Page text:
SANA: Cross-Species Prediction of Gene Ontology GO Annotations via Topological Network Alignment

26 Apr 2022  ·  Siyue Wang, Giles R. S. Atkinson, Wayne B. Hayes ·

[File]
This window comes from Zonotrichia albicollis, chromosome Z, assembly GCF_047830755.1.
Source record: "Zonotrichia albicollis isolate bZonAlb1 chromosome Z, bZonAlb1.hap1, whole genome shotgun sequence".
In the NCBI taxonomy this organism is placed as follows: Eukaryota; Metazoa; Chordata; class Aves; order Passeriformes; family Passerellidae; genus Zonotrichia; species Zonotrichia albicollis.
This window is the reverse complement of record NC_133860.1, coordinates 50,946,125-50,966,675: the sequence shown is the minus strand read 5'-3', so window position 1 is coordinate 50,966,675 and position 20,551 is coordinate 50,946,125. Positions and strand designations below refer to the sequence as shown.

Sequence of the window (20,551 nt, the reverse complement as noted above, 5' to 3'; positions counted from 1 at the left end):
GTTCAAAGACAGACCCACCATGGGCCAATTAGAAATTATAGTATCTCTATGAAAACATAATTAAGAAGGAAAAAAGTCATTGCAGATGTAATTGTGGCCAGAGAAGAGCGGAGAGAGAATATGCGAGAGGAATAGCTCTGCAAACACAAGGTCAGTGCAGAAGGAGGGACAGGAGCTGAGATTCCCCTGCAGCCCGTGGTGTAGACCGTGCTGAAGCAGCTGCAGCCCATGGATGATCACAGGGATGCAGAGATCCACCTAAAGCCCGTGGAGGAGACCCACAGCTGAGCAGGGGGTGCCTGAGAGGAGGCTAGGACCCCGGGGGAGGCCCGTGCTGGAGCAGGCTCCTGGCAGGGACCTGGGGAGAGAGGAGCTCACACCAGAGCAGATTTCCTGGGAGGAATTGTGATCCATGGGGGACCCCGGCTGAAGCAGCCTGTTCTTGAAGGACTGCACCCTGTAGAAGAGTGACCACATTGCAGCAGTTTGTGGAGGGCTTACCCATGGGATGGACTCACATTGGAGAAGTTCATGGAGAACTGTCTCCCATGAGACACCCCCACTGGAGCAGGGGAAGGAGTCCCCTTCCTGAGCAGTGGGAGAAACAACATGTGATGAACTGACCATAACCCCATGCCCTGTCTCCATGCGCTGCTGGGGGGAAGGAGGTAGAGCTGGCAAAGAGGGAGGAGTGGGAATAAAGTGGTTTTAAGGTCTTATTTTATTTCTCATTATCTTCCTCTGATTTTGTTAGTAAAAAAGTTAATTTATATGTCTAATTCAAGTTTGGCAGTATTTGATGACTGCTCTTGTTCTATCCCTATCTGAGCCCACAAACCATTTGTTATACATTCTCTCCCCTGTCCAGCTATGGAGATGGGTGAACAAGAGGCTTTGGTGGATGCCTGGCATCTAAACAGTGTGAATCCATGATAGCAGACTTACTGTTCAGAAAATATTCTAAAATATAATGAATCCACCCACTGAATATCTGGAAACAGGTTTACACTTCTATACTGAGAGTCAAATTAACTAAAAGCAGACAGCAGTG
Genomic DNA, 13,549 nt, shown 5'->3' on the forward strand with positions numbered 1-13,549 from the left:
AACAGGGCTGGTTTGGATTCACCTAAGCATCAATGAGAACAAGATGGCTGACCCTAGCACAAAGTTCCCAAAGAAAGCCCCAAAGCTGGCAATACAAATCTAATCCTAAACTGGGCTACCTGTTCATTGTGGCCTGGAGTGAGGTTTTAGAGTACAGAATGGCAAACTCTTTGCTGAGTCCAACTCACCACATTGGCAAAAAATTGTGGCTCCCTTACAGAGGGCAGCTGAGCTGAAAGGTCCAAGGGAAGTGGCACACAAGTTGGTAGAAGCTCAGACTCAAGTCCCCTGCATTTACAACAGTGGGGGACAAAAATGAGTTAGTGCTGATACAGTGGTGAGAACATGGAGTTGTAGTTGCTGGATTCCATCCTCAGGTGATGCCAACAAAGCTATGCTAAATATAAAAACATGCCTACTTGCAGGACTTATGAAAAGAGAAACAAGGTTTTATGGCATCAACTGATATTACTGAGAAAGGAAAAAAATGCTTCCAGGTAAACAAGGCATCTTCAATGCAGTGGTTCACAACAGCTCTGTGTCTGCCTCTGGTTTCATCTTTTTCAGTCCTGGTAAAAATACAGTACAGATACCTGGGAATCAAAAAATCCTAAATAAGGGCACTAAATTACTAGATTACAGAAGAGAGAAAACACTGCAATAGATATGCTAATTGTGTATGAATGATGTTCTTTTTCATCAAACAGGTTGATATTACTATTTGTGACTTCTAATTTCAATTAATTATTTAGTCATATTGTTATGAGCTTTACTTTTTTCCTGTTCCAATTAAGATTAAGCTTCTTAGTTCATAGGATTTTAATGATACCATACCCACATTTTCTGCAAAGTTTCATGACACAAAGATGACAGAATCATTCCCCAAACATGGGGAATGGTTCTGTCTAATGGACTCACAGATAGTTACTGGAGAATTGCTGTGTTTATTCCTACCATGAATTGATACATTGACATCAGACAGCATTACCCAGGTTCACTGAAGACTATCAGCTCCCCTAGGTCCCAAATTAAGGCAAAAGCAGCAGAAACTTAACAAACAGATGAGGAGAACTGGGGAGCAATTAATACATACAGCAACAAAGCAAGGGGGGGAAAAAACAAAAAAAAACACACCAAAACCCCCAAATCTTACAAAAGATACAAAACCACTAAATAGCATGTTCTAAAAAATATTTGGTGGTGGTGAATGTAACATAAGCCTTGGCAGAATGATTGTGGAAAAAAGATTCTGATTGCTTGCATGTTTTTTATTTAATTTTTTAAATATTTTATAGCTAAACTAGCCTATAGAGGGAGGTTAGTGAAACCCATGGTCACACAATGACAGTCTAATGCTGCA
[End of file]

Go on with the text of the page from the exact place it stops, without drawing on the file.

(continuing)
Topological network alignment aims to align two networks node-wise in order to maximize the observed common connection (edge) topology between them. The topological alignment of two Protein-Protein Interaction (PPI) networks should thus expose protein pairs with similar interaction partners allowing, for example, the prediction of common Gene Ontology (GO) terms. Unfortunately, no network alignment algorithm based on topology alone has been able to achieve this aim, though those that include sequence similarity have seen some success. We argue that this failure of topology alone is due to the sparsity and incompleteness of the PPI network data of almost all species, which provides the network topology with a small signal-to-noise ratio that is effectively swamped when sequence information is added to the mix. Here we show that the weak signal can be detected using multiple stochastic samples of "good" topological network alignments, which allows us to observe regions of the two networks that are robustly aligned across multiple samples. The resulting Network Alignment Frequency (NAF) strongly correlates with GO-based Resnik semantic similarity and enables the first successful cross-species predictions of GO terms based on topology-only network alignments. Our best predictions have an AUPR of about 0.4, which is competitive with state-of-the-art algorithms, even when there is no observable sequence similarity and no known homology relationship. While our results provide only a "proof of concept" on existing network data, we hypothesize that predicting GO terms from topology-only network alignments will become increasingly practical as the volume and quality of PPI network data increase.

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